Michigan-based Yottabyte claims to have a cloud-based operating system to control and manage virtually anything.
The startup is coming out of stealth mode today with a plan to build private, public, and hybrid enterprise cloud storage, creating Google- and Amazon-like clouds that runs on an existing storage area network (SAN). Its OS has been in beta for months.
Yottabyte was founded in 2010. It has raised just under $10 million in private investment and competes with Mountain View, Calif.-based Nimbula.
The product’s concept originated when the founders, Gregory M. Campbell and Paul Hodges, were sitting in a conference room tossing around ideas. “If we could put these together in a suite or a single system, we could actually deliver on the original intent of the cloud,” Campbell, the company’s CTO, explained. “The big, scaled out, successful public cloud companies like Google and Amazon built their infrastructures with inexpensive, no-name equipment and custom software built by gifted teams of Ph.D-level engineers employed to build these complicated, scalable systems.”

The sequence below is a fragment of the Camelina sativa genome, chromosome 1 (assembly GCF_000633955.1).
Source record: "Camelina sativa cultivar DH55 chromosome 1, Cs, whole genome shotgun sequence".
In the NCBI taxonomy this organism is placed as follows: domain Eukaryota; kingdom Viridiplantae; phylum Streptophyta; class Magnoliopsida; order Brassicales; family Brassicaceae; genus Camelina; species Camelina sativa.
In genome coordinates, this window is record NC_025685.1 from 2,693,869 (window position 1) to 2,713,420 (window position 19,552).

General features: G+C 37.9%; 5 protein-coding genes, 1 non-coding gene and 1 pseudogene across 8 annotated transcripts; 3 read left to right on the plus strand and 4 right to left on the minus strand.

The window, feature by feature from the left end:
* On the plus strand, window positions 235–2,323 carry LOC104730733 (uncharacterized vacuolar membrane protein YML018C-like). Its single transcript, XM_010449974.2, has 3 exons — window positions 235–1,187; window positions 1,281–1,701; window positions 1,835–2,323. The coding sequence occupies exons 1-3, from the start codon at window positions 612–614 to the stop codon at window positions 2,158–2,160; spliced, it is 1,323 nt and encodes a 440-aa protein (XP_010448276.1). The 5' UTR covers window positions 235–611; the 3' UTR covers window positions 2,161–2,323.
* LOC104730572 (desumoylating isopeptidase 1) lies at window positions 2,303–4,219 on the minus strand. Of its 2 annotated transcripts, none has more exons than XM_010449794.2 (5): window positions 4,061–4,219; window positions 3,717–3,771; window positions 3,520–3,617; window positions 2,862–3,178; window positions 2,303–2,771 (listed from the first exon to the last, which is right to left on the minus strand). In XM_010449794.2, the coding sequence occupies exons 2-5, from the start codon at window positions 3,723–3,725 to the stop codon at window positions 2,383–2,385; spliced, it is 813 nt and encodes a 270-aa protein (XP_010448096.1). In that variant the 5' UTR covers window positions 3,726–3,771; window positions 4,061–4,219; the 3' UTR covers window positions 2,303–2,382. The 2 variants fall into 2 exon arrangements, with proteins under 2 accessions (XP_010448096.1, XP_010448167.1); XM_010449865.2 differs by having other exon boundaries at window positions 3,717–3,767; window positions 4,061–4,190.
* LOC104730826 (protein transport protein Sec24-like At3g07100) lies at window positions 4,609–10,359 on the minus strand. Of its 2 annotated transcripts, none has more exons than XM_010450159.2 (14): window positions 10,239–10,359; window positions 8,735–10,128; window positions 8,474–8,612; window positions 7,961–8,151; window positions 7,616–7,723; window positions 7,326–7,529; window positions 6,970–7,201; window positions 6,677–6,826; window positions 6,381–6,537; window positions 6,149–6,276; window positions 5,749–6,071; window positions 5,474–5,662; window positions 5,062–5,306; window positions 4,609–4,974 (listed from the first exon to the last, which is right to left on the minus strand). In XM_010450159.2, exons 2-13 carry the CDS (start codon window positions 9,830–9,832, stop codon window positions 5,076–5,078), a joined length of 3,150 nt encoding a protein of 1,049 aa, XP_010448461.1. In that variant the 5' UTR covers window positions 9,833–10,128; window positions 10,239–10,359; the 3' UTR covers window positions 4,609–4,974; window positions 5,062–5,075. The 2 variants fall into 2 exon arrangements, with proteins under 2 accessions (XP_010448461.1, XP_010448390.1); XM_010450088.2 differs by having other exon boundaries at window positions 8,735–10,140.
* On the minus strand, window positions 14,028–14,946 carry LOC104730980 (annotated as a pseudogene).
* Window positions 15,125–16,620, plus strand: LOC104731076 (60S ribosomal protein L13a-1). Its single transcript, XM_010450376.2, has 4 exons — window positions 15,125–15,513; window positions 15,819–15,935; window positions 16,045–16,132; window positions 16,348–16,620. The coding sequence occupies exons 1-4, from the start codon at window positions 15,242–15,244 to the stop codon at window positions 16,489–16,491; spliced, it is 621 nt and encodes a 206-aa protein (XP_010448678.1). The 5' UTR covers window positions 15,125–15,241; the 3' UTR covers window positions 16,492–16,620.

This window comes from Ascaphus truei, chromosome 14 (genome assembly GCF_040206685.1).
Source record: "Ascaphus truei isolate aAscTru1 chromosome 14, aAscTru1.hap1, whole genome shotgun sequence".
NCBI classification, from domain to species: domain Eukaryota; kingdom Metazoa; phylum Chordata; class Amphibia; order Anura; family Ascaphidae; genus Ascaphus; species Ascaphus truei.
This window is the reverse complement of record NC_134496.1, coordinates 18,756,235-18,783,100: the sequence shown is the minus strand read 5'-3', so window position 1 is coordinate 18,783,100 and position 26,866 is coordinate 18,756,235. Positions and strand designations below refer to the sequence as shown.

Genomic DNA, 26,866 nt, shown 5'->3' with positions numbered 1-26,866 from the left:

Most business can’t afford to employ these full research teams. Yottabyte aims to be a lower-cost software alternative that still runs on commodity hardware. It’s a nice idea, but analysts fear that it may be “overly ambitious.”
Yottabyte does not currently support public clouds such as Google Cloud Storage and Microsoft Windows Azure. It has its own data centers on each coast and a third in Bloomfield, Mich., where the company is based.
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